After spending time at Spondi as a chef de partie, there was an opportunity to go to the Éric Fréchon’s restaurant in Paris (Bistrol, 3 Michelin stars), where he was not just an assistant. After another year at the renowned restaurant, he collaborated with Vassilis Zacharakis, who wanted to be occupied with Greek cuisine.
The following winter, he worked in China on a cruise ship of a Greek shipowner cruising for prominent personalities of the Chinese political system and “I found myself cooking in the kitchen of a ship from a country with incredible poverty, indescribable. I was hugging the pots all day and whenever there was rough sea, I was in bed. It was an experience I would not want to relive. ”
The Executive Chef’s position followed at the Hotel Elounda Peninsula in Crete and the winters in Brussels, where he made the card and menu of a restaurant for two years. He also worked in the best restaurant in the world, Noma in Copenhagen, although he thinks “For me, it was the most money that I have thrown away in my life. He did not have the trainees at the place where he was cooking his dishes. We were locked somewhere, not to steal his secrets. The title “The best restaurant in the world” is binding.
Objectively, there must be awards because it is motivated. Also, there is no limitation on how many Michelin stars should be in each city, there may be for every good restaurant. Renee surely deserves the title, no question about that. The issue, the best in the world for who? Who determines it?”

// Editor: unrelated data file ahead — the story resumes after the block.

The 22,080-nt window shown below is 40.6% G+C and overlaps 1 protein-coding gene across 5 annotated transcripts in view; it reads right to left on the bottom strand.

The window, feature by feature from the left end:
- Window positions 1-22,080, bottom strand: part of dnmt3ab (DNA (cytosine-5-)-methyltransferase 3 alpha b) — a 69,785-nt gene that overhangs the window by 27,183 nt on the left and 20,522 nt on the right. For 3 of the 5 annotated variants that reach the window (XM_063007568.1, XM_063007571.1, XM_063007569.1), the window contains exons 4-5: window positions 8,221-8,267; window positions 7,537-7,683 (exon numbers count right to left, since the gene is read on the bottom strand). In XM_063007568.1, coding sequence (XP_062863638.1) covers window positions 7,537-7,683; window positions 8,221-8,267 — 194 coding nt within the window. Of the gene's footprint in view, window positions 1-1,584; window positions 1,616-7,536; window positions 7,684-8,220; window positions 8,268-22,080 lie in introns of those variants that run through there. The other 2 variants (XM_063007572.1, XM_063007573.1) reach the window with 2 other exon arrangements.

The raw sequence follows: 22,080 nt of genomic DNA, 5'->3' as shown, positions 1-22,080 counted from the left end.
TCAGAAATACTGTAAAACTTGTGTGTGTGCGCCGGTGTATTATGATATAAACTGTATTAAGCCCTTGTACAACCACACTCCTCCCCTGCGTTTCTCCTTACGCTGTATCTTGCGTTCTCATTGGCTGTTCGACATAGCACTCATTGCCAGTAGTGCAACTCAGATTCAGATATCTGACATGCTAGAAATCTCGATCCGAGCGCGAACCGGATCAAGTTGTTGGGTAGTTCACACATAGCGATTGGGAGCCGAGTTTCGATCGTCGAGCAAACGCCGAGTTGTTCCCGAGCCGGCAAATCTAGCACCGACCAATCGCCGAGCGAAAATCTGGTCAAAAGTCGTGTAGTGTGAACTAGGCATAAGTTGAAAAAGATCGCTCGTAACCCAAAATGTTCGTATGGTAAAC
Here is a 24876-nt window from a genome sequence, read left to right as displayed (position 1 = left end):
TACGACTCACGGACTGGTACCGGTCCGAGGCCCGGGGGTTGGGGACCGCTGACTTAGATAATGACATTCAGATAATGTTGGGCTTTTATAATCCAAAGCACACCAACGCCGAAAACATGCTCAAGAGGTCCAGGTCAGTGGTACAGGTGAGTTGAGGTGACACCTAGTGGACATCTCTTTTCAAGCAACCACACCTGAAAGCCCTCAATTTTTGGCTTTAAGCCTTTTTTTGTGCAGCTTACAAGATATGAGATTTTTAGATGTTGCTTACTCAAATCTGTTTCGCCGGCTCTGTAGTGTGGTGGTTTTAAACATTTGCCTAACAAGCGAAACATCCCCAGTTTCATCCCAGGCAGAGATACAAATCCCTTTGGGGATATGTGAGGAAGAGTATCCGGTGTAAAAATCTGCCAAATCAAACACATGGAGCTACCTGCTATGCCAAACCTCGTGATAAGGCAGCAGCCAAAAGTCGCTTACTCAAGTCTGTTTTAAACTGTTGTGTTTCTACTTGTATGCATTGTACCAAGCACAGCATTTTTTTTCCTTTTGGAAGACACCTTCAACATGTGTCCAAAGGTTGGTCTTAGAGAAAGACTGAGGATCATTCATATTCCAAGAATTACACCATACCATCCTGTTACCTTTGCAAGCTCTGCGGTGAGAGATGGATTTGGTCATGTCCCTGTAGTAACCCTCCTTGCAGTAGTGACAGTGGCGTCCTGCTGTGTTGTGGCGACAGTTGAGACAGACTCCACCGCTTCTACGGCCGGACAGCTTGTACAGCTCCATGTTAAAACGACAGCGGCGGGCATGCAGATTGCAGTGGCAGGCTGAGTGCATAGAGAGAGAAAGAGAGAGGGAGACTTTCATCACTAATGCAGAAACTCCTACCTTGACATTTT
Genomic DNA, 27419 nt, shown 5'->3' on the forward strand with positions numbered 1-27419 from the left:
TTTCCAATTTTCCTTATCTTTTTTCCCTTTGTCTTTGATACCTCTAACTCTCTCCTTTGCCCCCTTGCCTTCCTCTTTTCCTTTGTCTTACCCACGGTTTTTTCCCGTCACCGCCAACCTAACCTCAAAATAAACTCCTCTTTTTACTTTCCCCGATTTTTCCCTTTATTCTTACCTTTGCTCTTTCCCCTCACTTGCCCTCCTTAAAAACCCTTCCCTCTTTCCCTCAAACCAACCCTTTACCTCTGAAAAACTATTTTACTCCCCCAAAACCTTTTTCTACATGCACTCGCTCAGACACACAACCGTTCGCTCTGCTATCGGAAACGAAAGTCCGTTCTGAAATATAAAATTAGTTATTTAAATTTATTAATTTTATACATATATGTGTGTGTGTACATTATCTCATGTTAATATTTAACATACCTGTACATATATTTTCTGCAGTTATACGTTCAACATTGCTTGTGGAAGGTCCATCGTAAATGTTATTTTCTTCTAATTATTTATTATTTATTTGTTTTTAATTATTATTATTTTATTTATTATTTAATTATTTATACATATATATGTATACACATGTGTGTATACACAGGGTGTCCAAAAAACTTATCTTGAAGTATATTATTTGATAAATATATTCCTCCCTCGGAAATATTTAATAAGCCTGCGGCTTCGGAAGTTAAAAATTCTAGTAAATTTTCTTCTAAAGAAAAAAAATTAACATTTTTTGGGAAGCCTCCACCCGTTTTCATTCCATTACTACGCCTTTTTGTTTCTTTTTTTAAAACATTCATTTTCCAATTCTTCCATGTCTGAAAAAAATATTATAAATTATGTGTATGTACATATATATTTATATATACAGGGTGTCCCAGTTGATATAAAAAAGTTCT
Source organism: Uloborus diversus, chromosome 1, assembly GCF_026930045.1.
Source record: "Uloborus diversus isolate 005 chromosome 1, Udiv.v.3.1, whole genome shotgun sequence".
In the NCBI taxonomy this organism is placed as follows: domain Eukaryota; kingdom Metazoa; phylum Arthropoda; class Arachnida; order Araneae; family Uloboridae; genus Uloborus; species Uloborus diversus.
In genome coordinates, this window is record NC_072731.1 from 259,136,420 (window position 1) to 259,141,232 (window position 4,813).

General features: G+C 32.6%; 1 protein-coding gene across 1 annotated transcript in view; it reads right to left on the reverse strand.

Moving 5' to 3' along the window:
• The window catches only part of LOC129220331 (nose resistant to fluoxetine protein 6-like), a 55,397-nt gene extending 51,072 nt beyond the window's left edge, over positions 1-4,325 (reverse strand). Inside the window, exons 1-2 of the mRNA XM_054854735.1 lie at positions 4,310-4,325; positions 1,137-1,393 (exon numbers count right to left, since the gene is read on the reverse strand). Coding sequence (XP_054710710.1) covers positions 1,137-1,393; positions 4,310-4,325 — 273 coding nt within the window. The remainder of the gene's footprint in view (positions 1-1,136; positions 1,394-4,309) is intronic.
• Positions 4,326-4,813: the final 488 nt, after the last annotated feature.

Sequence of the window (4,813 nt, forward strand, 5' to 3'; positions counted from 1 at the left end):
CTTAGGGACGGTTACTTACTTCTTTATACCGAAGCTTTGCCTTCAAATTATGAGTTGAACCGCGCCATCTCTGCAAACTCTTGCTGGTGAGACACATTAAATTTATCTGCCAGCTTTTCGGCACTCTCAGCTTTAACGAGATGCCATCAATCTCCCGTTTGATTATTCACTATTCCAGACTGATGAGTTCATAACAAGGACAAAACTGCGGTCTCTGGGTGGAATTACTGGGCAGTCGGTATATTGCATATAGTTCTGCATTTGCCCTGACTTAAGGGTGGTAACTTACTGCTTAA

After that, he wanted to stop changing base every winter and summer and to find a permanent kitchen to which he would entirely devote himself. “I felt the need to find a port that would be mine for me to serve my ideas just as I do.” So, he opened the CTC (a pun derived from the Greek noun “sitisi” which means nutrition), a small space with 30 seats and a clean, strict aesthetics (gray walls, white tablecloths, porcelain dishes) that serves creative Greek cuisine.
“My kitchen is a mix of the experiences I have gained after so many years,” he says. “Just because I am Greek and my influences are Greek, you will find trahanas in the menu as well, but you will also find a corn soup. And without being a goal in itself, I try to use Greek products.”
Furthermore, on every visit, CTC keeps notes of what customers ordered, so as they suggest something different the next time. The choice of dishes is limited but a lot of times it changes depending on the mood and ingredients the chef has.
He likes to compare cooking to painting. Being fond of colors, he parallels an empty dish with a white canvas which expects to be filled with genius. For him, the food looks like a trip and with his creations he aims to attract his “guests”, as he prefers to call his CTC customers, in a gastronomic journey where the aromas, textures and flavors alternate harmoniously and boldly. “My dream for CTC is to be the crossroads of different tastes and trends. To become the place where modern meets classic and the present it becomes one with the past and the future. ”